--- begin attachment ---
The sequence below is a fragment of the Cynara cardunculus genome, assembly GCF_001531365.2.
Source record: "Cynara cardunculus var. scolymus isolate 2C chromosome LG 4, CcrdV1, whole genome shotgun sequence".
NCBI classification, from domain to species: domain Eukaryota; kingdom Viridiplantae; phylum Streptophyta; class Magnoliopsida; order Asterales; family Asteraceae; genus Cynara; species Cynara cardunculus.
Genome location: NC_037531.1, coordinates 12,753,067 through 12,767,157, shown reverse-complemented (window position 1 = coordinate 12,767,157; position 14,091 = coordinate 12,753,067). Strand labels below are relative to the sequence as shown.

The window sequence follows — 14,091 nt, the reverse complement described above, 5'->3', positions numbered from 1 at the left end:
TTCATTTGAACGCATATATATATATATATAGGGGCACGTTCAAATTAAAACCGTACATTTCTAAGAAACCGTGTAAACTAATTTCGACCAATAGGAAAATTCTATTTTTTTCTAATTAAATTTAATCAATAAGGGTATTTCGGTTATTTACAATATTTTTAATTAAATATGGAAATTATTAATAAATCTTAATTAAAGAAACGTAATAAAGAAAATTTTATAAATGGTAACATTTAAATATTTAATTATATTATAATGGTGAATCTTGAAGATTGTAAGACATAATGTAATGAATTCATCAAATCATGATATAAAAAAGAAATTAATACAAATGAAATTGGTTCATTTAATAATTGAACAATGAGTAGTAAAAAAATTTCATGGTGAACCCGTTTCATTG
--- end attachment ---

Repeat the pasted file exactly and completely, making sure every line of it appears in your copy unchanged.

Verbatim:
The sequence below is a fragment of the Cynara cardunculus genome, assembly GCF_001531365.2.
Source record: "Cynara cardunculus var. scolymus isolate 2C chromosome LG 4, CcrdV1, whole genome shotgun sequence".
NCBI classification, from domain to species: domain Eukaryota; kingdom Viridiplantae; phylum Streptophyta; class Magnoliopsida; order Asterales; family Asteraceae; genus Cynara; species Cynara cardunculus.
Genome location: NC_037531.1, coordinates 12,753,067 through 12,767,157, shown reverse-complemented (window position 1 = coordinate 12,767,157; position 14,091 = coordinate 12,753,067). Strand labels below are relative to the sequence as shown.

The window sequence follows — 14,091 nt, the reverse complement described above, 5'->3', positions numbered from 1 at the left end:
TTCATTTGAACGCATATATATATATATATAGGGGCACGTTCAAATTAAAACCGTACATTTCTAAGAAACCGTGTAAACTAATTTCGACCAATAGGAAAATTCTATTTTTTTCTAATTAAATTTAATCAATAAGGGTATTTCGGTTATTTACAATATTTTTAATTAAATATGGAAATTATTAATAAATCTTAATTAAAGAAACGTAATAAAGAAAATTTTATAAATGGTAACATTTAAATATTTAATTATATTATAATGGTGAATCTTGAAGATTGTAAGACATAATGTAATGAATTCATCAAATCATGATATAAAAAAGAAATTAATACAAATGAAATTGGTTCATTTAATAATTGAACAATGAGTAGTAAAAAAATTTCATGGTGAACCCGTTTCATTG